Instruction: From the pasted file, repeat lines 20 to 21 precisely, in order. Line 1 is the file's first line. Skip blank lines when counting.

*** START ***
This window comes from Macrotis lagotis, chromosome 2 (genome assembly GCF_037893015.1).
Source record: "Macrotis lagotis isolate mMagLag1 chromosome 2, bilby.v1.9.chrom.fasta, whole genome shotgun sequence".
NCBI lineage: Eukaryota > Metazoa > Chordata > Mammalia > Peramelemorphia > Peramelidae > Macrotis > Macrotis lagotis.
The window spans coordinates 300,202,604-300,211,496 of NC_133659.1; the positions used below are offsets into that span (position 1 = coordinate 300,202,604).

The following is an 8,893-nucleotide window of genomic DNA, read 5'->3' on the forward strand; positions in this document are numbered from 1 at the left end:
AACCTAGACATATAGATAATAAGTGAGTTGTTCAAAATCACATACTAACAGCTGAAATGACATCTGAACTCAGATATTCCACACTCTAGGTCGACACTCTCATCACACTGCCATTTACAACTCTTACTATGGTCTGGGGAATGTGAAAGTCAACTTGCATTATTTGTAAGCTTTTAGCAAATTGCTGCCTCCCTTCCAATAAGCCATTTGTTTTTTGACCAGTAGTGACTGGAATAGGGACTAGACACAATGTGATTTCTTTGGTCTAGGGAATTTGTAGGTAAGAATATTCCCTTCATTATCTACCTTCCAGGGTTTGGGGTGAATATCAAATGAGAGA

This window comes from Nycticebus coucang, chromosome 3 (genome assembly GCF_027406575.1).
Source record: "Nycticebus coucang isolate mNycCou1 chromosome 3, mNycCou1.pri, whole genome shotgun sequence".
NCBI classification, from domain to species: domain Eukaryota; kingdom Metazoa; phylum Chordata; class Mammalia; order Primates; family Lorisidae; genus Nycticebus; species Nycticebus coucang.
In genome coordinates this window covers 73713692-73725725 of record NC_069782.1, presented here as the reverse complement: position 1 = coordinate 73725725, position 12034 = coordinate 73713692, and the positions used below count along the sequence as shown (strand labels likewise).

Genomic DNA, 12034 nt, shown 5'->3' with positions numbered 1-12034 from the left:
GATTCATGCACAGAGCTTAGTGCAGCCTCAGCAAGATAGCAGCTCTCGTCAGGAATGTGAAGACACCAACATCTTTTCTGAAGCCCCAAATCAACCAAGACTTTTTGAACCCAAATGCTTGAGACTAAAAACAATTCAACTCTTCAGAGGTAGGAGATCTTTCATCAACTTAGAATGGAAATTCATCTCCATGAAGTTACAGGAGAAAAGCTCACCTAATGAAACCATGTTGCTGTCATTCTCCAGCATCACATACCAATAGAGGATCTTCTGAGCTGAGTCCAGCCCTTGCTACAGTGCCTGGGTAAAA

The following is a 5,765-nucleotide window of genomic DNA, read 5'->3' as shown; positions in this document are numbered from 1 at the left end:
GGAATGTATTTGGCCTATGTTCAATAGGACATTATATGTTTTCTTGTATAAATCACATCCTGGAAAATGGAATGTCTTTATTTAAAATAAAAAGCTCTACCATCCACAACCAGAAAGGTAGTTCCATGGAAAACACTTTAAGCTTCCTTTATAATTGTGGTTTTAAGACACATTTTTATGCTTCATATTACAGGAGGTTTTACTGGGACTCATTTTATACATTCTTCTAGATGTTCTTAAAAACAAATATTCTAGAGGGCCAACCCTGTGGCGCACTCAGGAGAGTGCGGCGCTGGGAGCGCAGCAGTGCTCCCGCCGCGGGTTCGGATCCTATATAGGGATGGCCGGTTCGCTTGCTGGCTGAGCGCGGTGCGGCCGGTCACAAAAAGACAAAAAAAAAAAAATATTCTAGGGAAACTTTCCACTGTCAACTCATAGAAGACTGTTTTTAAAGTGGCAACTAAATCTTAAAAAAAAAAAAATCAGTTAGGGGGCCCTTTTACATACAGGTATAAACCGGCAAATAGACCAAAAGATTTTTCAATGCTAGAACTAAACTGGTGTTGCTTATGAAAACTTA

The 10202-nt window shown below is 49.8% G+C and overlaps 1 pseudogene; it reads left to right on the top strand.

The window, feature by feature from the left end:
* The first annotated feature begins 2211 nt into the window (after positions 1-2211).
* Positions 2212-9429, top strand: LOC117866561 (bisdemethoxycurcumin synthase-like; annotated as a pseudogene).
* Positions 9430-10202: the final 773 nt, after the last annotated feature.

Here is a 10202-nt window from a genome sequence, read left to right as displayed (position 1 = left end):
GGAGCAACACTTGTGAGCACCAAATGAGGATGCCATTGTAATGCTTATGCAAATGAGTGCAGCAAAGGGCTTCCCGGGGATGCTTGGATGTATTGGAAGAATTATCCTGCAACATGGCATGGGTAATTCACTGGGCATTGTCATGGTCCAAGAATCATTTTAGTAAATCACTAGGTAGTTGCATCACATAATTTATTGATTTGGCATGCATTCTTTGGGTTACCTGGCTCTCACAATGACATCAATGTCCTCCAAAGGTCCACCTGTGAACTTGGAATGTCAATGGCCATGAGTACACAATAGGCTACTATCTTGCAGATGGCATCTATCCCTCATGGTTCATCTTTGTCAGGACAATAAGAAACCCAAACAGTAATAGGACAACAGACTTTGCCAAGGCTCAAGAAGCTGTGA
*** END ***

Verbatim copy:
Here is a 10202-nt window from a genome sequence, read left to right as displayed (position 1 = left end):
GGAGCAACACTTGTGAGCACCAAATGAGGATGCCATTGTAATGCTTATGCAAATGAGTGCAGCAAAGGGCTTCCCGGGGATGCTTGGATGTATTGGAAGAATTATCCTGCAACATGGCATGGGTAATTCACTGGGCATTGTCATGGTCCAAGAATCATTTTAGTAAATCACTAGGTAGTTGCATCACATAATTTATTGATTTGGCATGCATTCTTTGGGTTACCTGGCTCTCACAATGACATCAATGTCCTCCAAAGGTCCACCTGTGAACTTGGAATGTCAATGGCCATGAGTACACAATAGGCTACTATCTTGCAGATGGCATCTATCCCTCATGGTTCATCTTTGTCAGGACAATAAGAAACCCAAACAGTAATAGGACAACAGACTTTGCCAAGGCTCAAGAAGCTGTGA